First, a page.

“A quality education grants us the ability to fight the war on ignorance and poverty”-Charles Rangel. If we dig into the past and compare the quality of education that of now, We have left the illiteracy far from us. Talking by the numbers, since 2000 total enrollment rate in primary education is developing regions has reached 91% in 2015. The quality education was included in the agenda of sustainable development as a crucial and integrated approach to progress across all other goals. This goal ensures that all girls and boys complete free primary and secondary schooling by 2030.

 SDFs have made rapid growth in Sub-Saharan Africa as the enrollment in primary school has risen from 52% in 1990 to 78% in 2015. If we compare this to India approximately 75% of the population in the age group of 7-10 was literate. As per the Annual Status of Education Report (ASER) 2012, 96.5% of all rural children aged between 6-14 were enrolled in school, which has also seen a drastic increase of 19% in girl’s enrollment in school. As the numbers are so fascinating, there lies a problem with the Indian education system. Earlier the World Bank has committed over $2billion to education in India and still only 40% of Indian adolescent attend secondary school compared to 95% of the primary. The main reason of this dropping condition is the absence of around 25% of teachers’ every-day. There is still a mix response related to the education of girls in India.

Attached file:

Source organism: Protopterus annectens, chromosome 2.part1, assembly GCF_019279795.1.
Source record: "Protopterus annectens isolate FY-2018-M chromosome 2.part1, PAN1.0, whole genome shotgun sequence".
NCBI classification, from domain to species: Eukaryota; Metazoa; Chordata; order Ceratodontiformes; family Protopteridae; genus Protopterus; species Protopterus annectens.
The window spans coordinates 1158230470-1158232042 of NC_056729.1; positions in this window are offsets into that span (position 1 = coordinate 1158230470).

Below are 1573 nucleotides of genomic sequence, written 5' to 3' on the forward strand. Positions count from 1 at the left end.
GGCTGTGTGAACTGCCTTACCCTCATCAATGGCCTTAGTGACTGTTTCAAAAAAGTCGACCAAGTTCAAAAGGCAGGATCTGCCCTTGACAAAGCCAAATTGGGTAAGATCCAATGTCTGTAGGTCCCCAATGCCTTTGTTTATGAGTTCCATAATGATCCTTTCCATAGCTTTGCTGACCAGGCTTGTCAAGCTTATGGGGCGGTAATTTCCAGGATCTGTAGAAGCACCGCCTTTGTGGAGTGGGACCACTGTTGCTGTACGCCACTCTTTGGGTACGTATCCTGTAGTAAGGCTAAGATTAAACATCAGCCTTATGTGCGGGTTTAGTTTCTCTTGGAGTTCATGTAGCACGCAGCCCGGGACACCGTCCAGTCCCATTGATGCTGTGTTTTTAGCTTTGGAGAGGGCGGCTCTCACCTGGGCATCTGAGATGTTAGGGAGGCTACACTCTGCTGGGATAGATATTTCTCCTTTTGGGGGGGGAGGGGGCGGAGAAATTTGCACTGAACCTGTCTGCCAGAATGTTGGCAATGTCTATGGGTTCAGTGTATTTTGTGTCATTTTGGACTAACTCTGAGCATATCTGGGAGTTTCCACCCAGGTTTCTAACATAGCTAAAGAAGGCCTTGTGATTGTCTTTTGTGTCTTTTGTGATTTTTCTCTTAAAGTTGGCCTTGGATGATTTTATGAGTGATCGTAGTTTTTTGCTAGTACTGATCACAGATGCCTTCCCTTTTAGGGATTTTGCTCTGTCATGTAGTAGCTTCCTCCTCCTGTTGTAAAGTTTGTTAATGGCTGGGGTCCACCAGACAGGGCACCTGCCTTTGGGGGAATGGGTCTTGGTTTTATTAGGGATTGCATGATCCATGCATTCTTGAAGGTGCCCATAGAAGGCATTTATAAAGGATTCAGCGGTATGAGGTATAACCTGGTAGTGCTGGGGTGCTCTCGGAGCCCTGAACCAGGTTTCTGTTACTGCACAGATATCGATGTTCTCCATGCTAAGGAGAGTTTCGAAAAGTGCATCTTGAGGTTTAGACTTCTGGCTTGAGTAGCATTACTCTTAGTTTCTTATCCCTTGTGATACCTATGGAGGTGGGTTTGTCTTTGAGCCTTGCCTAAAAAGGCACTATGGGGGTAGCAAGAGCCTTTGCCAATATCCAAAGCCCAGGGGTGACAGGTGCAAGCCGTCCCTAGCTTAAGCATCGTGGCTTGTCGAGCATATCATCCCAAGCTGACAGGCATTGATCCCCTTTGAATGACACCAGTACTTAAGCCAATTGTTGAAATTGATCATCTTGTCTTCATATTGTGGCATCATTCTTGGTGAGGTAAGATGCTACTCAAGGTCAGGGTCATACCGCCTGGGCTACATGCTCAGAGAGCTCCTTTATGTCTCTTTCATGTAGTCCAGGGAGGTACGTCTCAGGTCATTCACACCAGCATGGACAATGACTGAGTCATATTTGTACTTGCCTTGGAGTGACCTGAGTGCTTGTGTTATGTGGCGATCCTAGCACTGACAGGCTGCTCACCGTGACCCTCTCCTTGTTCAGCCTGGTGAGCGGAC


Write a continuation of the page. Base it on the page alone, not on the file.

Indian government has taken some big measures to increase the literacy rate such as “Sarva Siksha Abhiyan”, “Mid-Day Meal” and others to improve the condition of elementary as well as secondary schooling. Education holds the key to unlock all the Sustainable Development goals to be fulfilled by 2030. It’s the right of every individual to have the opportunity to receive the quality education. In this Nuclear era, Education can be the most dangerous weapon a mankind can have.